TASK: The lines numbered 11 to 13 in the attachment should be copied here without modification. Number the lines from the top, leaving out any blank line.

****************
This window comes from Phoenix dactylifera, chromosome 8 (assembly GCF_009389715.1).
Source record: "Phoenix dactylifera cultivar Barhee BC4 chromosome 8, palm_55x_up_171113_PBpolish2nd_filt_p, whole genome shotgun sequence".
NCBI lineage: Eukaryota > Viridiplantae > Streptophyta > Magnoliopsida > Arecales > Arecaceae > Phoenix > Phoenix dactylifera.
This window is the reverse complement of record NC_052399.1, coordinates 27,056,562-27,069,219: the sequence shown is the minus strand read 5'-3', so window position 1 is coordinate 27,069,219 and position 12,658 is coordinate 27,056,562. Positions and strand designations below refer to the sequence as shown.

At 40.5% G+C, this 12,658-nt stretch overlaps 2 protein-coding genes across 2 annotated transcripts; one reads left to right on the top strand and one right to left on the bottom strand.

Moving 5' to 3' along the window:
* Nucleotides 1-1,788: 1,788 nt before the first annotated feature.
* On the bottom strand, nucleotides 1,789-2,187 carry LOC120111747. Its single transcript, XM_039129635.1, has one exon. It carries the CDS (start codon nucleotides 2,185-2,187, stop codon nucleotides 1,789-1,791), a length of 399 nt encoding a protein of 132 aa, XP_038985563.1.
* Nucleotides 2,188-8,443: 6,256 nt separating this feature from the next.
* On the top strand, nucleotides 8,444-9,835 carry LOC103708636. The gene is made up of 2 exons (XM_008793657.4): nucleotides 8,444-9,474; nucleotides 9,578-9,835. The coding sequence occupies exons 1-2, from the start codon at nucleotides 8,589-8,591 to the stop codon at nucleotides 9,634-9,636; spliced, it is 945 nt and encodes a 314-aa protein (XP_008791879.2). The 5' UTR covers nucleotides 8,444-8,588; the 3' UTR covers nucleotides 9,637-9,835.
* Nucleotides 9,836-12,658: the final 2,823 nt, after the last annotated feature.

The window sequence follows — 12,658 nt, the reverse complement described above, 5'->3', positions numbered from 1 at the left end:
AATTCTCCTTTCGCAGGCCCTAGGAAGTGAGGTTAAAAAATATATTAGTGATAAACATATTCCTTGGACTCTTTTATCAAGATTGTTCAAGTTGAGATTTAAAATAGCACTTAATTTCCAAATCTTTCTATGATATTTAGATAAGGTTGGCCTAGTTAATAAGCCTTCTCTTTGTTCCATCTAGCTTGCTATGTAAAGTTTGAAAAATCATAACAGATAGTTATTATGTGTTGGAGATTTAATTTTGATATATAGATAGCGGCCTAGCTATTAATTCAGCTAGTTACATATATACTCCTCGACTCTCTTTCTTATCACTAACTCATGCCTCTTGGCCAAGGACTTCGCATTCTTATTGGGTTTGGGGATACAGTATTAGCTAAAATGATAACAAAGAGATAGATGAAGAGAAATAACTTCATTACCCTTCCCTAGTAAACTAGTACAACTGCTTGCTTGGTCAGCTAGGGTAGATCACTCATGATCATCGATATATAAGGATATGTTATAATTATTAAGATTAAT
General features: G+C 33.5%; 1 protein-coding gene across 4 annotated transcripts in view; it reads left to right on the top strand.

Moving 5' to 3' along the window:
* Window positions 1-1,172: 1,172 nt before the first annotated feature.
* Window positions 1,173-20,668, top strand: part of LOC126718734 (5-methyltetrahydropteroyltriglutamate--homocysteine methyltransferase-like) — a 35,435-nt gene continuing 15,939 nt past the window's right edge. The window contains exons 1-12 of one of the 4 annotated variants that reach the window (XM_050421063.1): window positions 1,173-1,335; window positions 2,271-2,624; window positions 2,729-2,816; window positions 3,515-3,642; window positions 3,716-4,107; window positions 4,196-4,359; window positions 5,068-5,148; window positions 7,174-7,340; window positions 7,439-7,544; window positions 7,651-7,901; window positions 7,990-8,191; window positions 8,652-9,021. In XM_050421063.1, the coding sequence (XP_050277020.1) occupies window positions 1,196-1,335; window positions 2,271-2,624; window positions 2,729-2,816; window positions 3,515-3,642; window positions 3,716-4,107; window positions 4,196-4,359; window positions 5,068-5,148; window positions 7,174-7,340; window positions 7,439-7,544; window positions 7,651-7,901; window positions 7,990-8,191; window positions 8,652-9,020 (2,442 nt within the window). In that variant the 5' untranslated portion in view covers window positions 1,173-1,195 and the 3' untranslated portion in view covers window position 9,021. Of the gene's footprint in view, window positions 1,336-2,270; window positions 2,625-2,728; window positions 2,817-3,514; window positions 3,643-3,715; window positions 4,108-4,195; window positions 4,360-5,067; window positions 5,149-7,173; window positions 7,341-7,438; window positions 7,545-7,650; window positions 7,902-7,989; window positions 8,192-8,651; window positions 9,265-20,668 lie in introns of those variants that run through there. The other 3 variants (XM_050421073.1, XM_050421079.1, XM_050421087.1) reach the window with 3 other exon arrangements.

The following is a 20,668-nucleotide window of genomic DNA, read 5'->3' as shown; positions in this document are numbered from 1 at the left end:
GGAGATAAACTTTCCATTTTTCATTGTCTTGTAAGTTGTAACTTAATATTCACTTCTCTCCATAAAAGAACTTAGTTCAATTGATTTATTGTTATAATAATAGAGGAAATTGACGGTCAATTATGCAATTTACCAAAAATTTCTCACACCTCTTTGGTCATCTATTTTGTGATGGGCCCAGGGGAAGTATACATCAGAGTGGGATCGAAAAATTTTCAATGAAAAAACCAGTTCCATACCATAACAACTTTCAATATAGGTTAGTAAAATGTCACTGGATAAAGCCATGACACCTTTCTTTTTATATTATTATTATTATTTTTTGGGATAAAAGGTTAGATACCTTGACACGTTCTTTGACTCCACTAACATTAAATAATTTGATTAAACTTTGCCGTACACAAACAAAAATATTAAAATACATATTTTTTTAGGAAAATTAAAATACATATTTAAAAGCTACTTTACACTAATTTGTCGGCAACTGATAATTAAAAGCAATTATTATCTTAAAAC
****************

* Nucleotides 9,836-12,658: the final 2,823 nt, after the last annotated feature.

The window sequence follows — 12,658 nt, the reverse complement described above, 5'->3', positions numbered from 1 at the left end:
AATTCTCCTTTCGCAGGCCCTAGGAAGTGAGGTTAAAAAATATATTAGTGATAAACATATTCCTTGGACTCTTTTATCAAGATTGTTCAAGTTGAGATTTAAAATAGCACTTAATTTCCAAATCTTTCTATGATATTTAGATAAGGTTGGCCTAGTTAATAAGCCTTCTCTTTGTTCCATCTAGCTTGCTATGTAAAGTTTGAAAAATCATAACAGATAGTTATTATGTGTTGGAGATTTAATTTTGATATATAGATAGCGGCCTAGCTATTAATTCAGCTAGTTACATATATACTCCTCGACTCTCTTTCTTATCACTAACTCATGCCTCTTGGCCAAGGACTTCGCATTCTTATTGGGTTTGGGGATACAGTATTAGCTAAAATGATAACAAAGAGATAGATGAAGAGAAATAACTTCATTACCCTTCCCTAGTAAACTAGTACAACTGCTTGCTTGGTCAGCTAGGGTAGATCACTCATGATCATCGATATATAAGGATATGTTATAATTATTAAGATTAAT